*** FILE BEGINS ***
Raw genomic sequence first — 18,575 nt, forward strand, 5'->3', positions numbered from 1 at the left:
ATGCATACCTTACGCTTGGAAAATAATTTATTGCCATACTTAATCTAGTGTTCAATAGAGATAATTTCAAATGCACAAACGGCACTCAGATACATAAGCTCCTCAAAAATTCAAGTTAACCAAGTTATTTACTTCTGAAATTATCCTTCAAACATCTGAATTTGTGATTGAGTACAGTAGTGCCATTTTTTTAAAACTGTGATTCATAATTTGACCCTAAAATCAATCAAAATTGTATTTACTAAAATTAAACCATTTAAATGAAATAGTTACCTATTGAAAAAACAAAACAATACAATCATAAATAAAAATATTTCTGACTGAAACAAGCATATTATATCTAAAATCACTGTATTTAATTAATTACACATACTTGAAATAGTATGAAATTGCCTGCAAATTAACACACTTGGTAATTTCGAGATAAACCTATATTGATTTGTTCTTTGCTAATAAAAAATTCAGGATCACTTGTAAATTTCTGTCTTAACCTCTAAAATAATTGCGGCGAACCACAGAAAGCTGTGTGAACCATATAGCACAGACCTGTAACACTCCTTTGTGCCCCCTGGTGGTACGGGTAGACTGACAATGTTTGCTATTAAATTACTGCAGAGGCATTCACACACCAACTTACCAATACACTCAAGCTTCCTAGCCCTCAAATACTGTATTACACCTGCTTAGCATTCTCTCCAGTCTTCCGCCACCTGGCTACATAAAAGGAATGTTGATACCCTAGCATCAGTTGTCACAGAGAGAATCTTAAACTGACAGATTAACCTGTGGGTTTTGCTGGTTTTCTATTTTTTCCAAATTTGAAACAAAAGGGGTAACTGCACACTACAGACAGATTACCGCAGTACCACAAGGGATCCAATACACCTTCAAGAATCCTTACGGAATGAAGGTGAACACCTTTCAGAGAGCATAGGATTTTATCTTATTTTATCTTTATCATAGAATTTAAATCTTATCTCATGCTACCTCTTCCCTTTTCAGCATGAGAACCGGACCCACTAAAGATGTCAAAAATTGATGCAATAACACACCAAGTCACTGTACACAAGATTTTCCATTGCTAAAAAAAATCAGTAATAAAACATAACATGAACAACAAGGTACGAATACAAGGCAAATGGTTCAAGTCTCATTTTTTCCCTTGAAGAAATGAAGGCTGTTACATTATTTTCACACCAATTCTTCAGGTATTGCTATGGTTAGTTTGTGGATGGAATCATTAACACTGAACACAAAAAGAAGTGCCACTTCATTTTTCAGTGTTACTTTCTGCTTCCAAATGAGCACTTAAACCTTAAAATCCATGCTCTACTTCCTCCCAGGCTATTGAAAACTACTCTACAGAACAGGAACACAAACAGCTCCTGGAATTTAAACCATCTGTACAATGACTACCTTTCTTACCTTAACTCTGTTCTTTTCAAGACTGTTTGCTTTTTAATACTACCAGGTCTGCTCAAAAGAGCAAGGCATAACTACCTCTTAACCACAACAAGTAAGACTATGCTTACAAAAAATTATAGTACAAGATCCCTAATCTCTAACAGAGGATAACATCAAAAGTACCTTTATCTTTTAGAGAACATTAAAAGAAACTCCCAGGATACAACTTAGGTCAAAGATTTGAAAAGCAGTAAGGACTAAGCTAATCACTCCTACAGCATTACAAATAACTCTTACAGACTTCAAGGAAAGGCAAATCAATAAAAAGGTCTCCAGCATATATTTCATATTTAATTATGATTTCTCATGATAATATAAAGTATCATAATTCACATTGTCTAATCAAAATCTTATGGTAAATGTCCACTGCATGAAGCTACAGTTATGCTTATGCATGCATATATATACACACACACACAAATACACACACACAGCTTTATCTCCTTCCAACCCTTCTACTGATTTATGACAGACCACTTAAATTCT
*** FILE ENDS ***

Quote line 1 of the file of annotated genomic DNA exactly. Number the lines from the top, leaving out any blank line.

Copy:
Raw genomic sequence first — 18,575 nt, forward strand, 5'->3', positions numbered from 1 at the left: